Fishermen's protest

Published : Sep 09, 2005 00:00 IST

Coral reefs in the Gulf of Mannar. -

Coral reefs in the Gulf of Mannar. -

Fishermen in the coastal districts step up their agitation against the SSCP, which they allege will harm their interests.

EVEN as the dredging of the sea-bed for the Sethusamudram Ship Canal Project (SSCP) is proceeding smoothly 10 kilometres from the coastline at Point Calimere in Tamil Nadu's Nagapattinam district, fishermen have stepped up their agitation against the project.

On August 12, about 1,500 fishermen and activists from all over the State gathered at the fishing hamlet of Arcottuthurai, near Point Calimere, and tried to block the dredging vessel with fishing boats. The situation turned tense with several hundred policemen forming a human wall on the shore to prevent the fishermen from getting onto the boats. Coast Guard vessels were also pressed into service.

Three days later fishermen held demonstrations at Tuticorin, Athur, and Tiruchendur (all in Tuticorin district), denouncing the SSCP. Stressing their right to the sea and the coast, they demanded that the Centre scrap the project. They asked the Tamil Nadu government to give up plans to evict fishermen living within 200 metres of the high tide line in the name of protecting them from future tsunamis, and stop the garnet sand mining in the coastal areas and the illegal coral mining in the Gulf of Mannar.

The people of Thracepuram, a large habitation of fishermen in the heart of Tuticorin town, organised a protest on July 2, when Prime Minister Manmohan Singh had laid the foundation stone for the SSCP in Madurai. "A black flag flew over the top of every fishermen's home here on July 1 and 2," said R. Raj, president of the Country Boats Fishermen's Panchayat. "All over Tuticorin district, we held rallies on July 1 and 2. We abstained from fishing. Black flags were raised in all the coastal areas in the district," he added.

Thracepuram has become the nerve centre of fishermen's activity not only against the SSCP but also against the Tuticorin New Harbour Project.

M. Pushparayan and P.M. Tamizhmaanthan, spokesman and convener of the Anti-Sethu Canal Movement, and Raj do not want political parties to be involved in their agitation. They want to keep it purely as a movement against the SSCP, the Tuticorin New Harbour Project and other issues related to fishermen's welfare.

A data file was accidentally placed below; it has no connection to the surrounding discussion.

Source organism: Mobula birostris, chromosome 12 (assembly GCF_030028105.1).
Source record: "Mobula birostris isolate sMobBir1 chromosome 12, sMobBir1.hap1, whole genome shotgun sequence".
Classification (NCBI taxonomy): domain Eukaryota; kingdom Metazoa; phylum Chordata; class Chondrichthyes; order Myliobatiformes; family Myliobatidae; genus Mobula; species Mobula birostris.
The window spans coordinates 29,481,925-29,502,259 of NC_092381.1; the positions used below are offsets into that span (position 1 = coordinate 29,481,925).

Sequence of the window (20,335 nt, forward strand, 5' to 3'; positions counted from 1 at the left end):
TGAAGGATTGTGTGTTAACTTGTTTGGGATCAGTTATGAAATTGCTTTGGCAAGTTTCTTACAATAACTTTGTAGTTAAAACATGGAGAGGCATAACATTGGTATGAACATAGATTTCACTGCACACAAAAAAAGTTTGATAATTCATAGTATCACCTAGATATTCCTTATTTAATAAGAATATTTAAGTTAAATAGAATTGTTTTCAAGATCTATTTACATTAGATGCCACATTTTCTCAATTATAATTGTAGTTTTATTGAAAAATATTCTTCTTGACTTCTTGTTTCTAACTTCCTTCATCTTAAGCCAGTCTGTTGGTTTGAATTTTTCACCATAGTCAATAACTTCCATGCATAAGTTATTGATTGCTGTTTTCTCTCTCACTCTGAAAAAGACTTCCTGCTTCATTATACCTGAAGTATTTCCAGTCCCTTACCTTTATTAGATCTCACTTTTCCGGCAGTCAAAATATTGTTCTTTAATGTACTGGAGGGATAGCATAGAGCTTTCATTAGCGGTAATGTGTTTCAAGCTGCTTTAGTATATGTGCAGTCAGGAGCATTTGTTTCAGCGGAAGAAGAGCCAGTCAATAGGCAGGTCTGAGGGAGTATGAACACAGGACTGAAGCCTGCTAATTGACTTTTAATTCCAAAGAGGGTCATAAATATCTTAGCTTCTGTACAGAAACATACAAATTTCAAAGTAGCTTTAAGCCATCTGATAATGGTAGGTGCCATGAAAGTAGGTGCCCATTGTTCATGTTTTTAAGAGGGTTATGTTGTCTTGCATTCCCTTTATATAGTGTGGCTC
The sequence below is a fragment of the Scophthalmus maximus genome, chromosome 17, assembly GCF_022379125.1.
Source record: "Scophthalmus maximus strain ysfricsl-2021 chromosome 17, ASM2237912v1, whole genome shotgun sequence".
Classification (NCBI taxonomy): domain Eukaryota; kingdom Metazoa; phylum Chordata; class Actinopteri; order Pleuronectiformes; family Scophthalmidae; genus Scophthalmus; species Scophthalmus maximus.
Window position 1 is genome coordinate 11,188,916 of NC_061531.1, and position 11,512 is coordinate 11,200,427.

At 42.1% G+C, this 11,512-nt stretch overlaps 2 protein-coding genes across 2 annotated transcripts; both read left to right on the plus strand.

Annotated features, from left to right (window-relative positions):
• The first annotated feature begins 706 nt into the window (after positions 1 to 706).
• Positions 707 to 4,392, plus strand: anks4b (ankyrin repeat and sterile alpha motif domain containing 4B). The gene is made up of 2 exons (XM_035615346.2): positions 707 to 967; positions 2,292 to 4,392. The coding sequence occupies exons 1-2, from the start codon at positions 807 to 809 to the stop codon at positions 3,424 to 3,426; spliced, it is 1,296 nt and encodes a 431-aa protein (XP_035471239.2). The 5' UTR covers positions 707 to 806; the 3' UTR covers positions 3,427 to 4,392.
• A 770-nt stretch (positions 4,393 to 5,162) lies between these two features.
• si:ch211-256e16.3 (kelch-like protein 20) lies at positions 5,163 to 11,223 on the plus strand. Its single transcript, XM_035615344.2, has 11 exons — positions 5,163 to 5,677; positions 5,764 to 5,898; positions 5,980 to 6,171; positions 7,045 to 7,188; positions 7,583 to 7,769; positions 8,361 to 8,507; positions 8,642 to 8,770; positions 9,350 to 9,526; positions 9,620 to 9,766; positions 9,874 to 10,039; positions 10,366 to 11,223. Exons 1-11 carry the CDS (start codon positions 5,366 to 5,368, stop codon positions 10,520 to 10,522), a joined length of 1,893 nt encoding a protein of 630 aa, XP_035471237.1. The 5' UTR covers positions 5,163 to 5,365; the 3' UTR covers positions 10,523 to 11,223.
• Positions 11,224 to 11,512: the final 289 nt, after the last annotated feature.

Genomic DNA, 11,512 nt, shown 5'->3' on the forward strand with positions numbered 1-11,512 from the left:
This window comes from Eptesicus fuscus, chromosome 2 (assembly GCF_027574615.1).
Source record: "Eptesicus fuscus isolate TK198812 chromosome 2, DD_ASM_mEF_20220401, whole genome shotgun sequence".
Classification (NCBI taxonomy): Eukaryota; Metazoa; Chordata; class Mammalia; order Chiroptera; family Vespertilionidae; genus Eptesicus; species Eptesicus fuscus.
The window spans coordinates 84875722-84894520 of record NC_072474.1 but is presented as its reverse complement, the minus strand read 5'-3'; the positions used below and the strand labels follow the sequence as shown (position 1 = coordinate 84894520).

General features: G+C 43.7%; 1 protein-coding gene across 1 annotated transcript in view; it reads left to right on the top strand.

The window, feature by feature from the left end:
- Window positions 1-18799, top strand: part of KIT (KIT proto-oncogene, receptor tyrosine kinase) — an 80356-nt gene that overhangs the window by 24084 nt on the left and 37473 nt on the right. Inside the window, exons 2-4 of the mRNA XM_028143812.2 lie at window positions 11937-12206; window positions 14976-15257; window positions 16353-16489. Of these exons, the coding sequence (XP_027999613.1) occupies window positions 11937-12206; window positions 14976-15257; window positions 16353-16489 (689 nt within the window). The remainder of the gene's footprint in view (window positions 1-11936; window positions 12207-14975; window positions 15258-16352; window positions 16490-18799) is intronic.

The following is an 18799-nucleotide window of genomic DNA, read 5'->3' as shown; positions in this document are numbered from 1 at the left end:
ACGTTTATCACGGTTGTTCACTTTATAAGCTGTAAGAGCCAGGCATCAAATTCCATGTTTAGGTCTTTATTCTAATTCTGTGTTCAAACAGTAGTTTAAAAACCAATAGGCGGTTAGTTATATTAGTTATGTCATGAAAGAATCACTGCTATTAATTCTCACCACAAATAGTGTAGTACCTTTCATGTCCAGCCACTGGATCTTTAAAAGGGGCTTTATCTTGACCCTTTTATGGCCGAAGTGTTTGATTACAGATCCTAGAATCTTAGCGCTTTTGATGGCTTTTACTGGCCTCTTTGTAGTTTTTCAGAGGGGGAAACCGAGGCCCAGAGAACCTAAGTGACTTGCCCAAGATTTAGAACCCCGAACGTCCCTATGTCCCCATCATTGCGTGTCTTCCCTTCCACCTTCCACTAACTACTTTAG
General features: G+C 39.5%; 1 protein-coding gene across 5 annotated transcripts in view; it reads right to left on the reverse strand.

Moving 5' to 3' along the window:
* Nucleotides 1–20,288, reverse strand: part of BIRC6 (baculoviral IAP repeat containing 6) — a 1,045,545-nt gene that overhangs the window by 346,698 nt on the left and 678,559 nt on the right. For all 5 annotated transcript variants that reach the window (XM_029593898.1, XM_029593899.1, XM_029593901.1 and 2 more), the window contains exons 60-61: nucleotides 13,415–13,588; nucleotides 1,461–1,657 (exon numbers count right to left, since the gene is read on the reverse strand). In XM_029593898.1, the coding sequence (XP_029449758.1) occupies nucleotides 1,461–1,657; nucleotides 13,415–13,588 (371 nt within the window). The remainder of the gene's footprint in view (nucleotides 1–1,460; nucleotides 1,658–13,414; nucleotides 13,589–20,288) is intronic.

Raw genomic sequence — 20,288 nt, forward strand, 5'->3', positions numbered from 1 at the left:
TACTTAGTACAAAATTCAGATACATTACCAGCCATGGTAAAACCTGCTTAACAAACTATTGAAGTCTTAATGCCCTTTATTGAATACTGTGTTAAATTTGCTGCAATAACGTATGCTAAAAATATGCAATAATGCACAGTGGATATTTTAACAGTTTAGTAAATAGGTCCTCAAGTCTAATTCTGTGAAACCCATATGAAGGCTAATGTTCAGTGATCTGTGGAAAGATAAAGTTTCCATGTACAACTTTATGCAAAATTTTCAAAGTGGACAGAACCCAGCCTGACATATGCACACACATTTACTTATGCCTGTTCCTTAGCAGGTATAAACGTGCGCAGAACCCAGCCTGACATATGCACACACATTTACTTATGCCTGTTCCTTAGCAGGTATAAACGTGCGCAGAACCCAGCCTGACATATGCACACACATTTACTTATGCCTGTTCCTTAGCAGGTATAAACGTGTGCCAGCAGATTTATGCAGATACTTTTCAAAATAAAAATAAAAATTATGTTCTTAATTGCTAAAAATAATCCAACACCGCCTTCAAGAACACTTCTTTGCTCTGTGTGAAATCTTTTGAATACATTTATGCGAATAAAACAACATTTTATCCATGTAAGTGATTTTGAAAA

On June 28, the fishermen of Tuticorin district did not allow a public hearing on the Tuticorin Inner Harbour project, alleging that the hearings had become a farce. Despite their protests and several hearings on the SSCP, the Centre had given its nod for the project although the State government had not given a "no objection certificate".

At a press conference in Madurai on July 1, T.R. Baalu, Union Minister for Shipping, Road Transport and Highways, however, alleged that the All-India Anna Dravida Munnetra Kazhagam government in the State was behind the failure of the public hearings.

Fishermen belonging to Serudur, Kameswaram, Pushpavanam and Jegadapattinam alleged that about 50 fishing nets, valued at several lakhs of rupees, were damaged during the dredging operations. "Fishermen throw these nets, called `vaval' or `piece nets', into the sea and they float over a distance of a few kilometres. Fish, which jump into the air, fall into these nets," a member of the Democratic Fish and Fishery Workers' Association, Tuticorin, explained.

The fishermen of Rameswaram, Pamban, Tuticorin, Vizhundhamavadi, Arcottuthurai and Jegadapattinam are equally agitated over a variety of issues. They see the SSCP as an anti-fishermen project and suspect that it is being implemented to enforce the international boundary line in the waters between India and Sri Lanka, and prevent fishermen of Rameswaram from fishing in the Sri Lankan waters in and around Katchativu.

An official of Sethusamudram Corporation Limited, which has been entrusted with the task of dredging the channel, had said that it would not be possible for fishermen to cast their nets in the navigable area, that is, in the entire spread of the channel. "To that extent, for about 167 km, starting from Adam's Bridge to the Bay of Bengal, for a width of 0.3 km, about 51 sq km of the total area will not be available for casting nets," he had said. The official's observation that the affected fishermen should be able to find alternative means of livelihood has angered the fisher community.

Fishermen in the coastal districts of Kanyakumari, Ramanathapuram, Tuticorin, Tirunelveli, Nagapattinam and Pudukottai are drawing up big plans to assert their "rights to the sea and the coast". Their foremost demand is that the Centre abandon the SSCP. They allege that the canal will pave the way for the entry of trawlers from abroad to fish in the Gulf of Mannar, the Palk Bay and the Bay of Bengal.

According to Pushparayan, four coastal areas in Tuticorin district - Punnaikayal, Kayalpattinam, Roche Park and adjacent areas in Tuticorin town, and Kulasekarapattinam-Manappadu - had been identified as tourist spots. "The [State] government is under pressure from multinational companies and the World Bank to promote tourism in coastal areas, which is why it is evicting fishermen from these areas," Tamizhmaanthan said.

Environmentalists are worried that the SSCP will cause incalculable damage to the marine ecology of the region. They say the dredging will destroy the coral reefs, and, in the process, numerous species of marine animals, sea grass meadows and seaweeds.

The fishermen plan to blockade the Tuticorin harbour with their boats once the global tenders for the execution of the SSCP are opened. They also plan to gherao ships to protest against the Tuticorin Inner Harbour Project.

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